A Raisin in the Sun

A Raisin in the Sun

A Raisin in the Sun.

Lorraine Hansberry begins her famous play A Raisin In the Sun with a short poem written by Langston Hughes titled “A Dream Deferred” perhaps as a way to prepare her readers for the fate of the main protagonists in the play.

The main themes of the poem revolve around dreams and how the deliberate suppression or oppressions of one’s dreams may ultimately result in disillusionment amongst other negative outcomes.

Notably, the poem demonstrates that retribution often follows the suppression of one’s dreams thereby inferring to the outcome of A Raisin in the Sun. Consequently, by using this poem at the beginning Hansberry presents the reader with a unique insight into the shared and independent challenges faced by the Younger family members,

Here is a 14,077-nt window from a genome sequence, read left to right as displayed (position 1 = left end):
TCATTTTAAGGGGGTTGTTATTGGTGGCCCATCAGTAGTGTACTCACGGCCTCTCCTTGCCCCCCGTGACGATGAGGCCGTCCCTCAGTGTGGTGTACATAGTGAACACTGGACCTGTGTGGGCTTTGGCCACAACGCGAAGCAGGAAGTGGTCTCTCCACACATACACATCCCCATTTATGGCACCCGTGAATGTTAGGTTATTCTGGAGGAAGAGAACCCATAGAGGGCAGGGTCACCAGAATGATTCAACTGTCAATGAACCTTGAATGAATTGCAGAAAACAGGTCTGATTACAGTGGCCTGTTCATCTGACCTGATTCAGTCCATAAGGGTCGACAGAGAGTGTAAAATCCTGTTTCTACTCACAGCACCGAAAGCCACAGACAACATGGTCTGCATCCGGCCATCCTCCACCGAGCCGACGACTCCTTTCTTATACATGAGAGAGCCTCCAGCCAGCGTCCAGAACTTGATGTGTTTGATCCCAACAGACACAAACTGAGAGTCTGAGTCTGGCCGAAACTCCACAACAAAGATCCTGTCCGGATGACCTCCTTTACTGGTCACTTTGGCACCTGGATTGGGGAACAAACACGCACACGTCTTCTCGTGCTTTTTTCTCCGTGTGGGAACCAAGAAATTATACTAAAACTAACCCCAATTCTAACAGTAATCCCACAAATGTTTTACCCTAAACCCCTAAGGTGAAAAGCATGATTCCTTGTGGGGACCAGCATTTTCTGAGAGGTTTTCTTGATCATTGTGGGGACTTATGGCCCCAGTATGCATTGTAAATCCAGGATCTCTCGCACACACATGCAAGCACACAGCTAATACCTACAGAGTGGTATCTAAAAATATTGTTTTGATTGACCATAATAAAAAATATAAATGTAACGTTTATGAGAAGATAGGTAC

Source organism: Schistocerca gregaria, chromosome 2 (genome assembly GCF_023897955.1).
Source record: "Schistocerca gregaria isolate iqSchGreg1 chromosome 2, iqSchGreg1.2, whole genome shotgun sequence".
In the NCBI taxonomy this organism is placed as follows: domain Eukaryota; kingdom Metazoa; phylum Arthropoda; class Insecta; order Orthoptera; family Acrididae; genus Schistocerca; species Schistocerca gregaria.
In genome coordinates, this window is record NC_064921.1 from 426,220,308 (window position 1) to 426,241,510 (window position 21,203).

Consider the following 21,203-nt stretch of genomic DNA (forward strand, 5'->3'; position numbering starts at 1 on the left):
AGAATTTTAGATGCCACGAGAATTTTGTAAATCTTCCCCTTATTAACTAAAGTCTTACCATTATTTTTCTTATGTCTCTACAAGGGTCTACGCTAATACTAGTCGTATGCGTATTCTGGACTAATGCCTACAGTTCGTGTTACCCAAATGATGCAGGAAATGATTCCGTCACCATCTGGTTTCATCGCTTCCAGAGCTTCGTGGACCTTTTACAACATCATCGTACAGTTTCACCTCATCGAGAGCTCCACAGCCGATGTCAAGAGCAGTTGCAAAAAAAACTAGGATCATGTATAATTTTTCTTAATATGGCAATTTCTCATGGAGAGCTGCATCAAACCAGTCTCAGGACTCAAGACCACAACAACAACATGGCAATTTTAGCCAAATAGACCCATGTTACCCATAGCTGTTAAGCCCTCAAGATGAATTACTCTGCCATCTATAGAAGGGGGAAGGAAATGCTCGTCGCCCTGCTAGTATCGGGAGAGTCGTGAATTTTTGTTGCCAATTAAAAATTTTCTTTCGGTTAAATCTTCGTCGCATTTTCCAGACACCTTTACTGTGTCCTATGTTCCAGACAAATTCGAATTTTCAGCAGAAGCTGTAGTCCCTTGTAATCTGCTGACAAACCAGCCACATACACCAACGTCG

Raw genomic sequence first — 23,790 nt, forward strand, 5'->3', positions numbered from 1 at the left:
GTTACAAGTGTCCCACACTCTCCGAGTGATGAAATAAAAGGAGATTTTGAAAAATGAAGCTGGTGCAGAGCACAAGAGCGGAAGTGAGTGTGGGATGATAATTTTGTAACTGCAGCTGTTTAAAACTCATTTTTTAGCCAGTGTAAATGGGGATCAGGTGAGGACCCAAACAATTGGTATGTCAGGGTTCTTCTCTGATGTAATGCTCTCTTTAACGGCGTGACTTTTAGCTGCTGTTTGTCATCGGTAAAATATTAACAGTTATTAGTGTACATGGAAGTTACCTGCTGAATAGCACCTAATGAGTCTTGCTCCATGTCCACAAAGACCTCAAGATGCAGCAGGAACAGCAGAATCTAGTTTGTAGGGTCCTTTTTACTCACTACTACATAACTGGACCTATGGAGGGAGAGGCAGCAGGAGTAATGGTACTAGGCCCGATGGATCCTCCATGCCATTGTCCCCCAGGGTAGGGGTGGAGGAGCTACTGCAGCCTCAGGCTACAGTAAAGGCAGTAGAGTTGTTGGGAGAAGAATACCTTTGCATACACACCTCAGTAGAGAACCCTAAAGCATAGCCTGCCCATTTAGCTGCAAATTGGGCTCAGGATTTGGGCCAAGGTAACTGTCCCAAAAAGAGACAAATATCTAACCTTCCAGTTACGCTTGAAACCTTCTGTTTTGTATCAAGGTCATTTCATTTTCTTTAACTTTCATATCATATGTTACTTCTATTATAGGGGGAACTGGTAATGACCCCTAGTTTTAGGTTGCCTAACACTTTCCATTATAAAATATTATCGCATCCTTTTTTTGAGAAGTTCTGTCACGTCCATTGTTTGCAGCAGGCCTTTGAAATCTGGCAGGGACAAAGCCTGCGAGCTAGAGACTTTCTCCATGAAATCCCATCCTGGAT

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as their channels to a better life, one that will make them equal to their white counterparts. Another key issue emerging from the play is the fascinating conundrum of whether all dreams are important or how to determine which dream is more important than the other.

The play demonstrates the importance of having dreams since whether they are good or bad. Essentially, dreams provide a sense of purpose to life and without their accomplishment, life loses meaning and individuals become frustrated and disillusioned.

In conclusion, Hansberry does indeed answer Hughes’ question on what happens when dreams are deferred. The entire play shows that drams when deferred or lost may explode. Or in this case result in frustration, anger, sadness and ceaseless conflicts.

Works Cited

Goleman, Daniel. Emotional Intelligence. New York: Bantam Books, 1995. Print.

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